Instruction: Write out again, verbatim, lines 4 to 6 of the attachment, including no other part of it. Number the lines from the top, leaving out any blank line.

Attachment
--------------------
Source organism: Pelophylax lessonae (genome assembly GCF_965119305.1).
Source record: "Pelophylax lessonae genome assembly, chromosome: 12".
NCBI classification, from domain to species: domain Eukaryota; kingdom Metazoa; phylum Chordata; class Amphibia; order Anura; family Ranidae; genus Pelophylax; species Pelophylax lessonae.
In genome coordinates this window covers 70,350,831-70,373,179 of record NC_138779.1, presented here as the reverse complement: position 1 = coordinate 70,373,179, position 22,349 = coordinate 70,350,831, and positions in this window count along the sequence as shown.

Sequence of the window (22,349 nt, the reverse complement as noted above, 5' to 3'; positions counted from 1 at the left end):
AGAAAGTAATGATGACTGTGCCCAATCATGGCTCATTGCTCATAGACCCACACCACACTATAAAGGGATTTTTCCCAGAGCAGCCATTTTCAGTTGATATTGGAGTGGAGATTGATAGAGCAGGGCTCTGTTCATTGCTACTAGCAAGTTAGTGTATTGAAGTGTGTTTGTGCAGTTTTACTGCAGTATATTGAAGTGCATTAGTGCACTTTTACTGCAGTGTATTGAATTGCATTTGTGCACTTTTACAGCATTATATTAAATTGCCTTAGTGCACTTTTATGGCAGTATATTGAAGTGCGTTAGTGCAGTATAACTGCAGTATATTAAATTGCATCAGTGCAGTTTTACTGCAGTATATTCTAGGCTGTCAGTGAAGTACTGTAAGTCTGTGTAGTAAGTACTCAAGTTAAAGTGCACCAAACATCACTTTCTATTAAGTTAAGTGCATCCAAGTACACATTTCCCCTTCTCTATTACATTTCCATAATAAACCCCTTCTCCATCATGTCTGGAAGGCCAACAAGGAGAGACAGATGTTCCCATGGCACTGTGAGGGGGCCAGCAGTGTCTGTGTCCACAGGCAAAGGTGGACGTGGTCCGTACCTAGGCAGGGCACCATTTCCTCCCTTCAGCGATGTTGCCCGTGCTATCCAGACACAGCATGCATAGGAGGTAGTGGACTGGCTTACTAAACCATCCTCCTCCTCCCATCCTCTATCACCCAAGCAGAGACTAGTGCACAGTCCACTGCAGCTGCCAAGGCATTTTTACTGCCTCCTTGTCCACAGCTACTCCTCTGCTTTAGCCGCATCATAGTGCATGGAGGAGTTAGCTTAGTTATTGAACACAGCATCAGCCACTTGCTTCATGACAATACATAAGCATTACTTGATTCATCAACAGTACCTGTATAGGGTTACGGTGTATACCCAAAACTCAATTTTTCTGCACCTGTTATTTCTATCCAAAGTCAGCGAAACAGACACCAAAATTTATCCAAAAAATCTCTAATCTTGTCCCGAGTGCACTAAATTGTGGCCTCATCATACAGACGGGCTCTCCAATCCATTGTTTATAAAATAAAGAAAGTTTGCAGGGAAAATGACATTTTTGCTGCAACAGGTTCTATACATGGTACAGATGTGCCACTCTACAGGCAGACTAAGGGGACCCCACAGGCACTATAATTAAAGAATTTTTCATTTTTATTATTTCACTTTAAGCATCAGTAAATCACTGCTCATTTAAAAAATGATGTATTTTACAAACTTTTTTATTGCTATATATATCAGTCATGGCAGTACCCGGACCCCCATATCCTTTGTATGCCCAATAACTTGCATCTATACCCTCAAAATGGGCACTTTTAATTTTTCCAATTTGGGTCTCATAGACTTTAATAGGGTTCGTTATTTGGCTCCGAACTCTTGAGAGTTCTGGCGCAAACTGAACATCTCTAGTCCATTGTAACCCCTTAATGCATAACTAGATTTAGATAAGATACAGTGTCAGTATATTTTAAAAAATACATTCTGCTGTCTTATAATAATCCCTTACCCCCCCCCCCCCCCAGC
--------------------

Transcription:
In genome coordinates this window covers 70,350,831-70,373,179 of record NC_138779.1, presented here as the reverse complement: position 1 = coordinate 70,373,179, position 22,349 = coordinate 70,350,831, and positions in this window count along the sequence as shown.

Sequence of the window (22,349 nt, the reverse complement as noted above, 5' to 3'; positions counted from 1 at the left end):
AGAAAGTAATGATGACTGTGCCCAATCATGGCTCATTGCTCATAGACCCACACCACACTATAAAGGGATTTTTCCCAGAGCAGCCATTTTCAGTTGATATTGGAGTGGAGATTGATAGAGCAGGGCTCTGTTCATTGCTACTAGCAAGTTAGTGTATTGAAGTGTGTTTGTGCAGTTTTACTGCAGTATATTGAAGTGCATTAGTGCACTTTTACTGCAGTGTATTGAATTGCATTTGTGCACTTTTACAGCATTATATTAAATTGCCTTAGTGCACTTTTATGGCAGTATATTGAAGTGCGTTAGTGCAGTATAACTGCAGTATATTAAATTGCATCAGTGCAGTTTTACTGCAGTATATTCTAGGCTGTCAGTGAAGTACTGTAAGTCTGTGTAGTAAGTACTCAAGTTAAAGTGCACCAAACATCACTTTCTATTAAGTTAAGTGCATCCAAGTACACATTTCCCCTTCTCTATTACATTTCCATAATAAACCCCTTCTCCATCATGTCTGGAAGGCCAACAAGGAGAGACAGATGTTCCCATGGCACTGTGAGGGGGCCAGCAGTGTCTGTGTCCACAGGCAAAGGTGGACGTGGTCCGTACCTAGGCAGGGCACCATTTCCTCCCTTCAGCGATGTTGCCCGTGCTATCCAGACACAGCATGCATAGGAGGTAGTGGACTGGCTTACTAAACCATCCTCCTCCTCCCATCCTCTATCACCCAAGCAGAGACTAGTGCACAGTCCACTGCAGCTGCCAAGGCATTTTTACTGCCTCCTTGTCCACAGCTACTCCTCTGCTTTAGCCGCATCATAGTGCATGGAGGAGTTAGCTTAGTTATTGAACACAGCATCAGCCACTTGCTTCATGACAATACATAAGCATTACTTGATTCATCAACAGTACCTGTATAGGGTTACGGTGTATACCCAAAACTCAATTTTTCTGCACCTGTTATTTCTATCCAAAGTCAGCGAAACAGACACCAAAATTTATCCAAAAAATCTCTAATCTTGTCCCGAGTGCACTAAATTGTGGCCTCATCATACAGACGGGCTCTCCAATCCATTGTTTATAAAATAAAGAAAGTTTGCAGGGAAAATGACATTTTTGCTGCAACAGGTTCTATACATGGTACAGATGTGCCACTCTACAGGCAGACTAAGGGGACCCCACAGGCACTATAATTAAAGAATTTTTCATTTTTATTATTTCACTTTAAGCATCAGTAAATCACTGCTCATTTAAAAAATGATGTATTTTACAAACTTTTTTATTGCTATATATATCAGTCATGGCAGTACCCGGACCCCCATATCCTTTGTATGCCCAATAACTTGCATCTATACCCTCAAAATGGGCACTTTTAATTTTTCCAATTTGGGTCTCATAGACTTTAATAGGGTTCGTTATTTGGCTCCGAACTCTTGAGAGTTCTGGCGCAAACTGAACATCTCTAGTCCATTGTAACCCCTTAATGCATAACTAGATTTAGATAAGATACAGTGTCAGTATATTTTAAAAAATACATTCTGCTGTCTTATAATAATCCCTTACCCCCCCCCCCCCCCAGC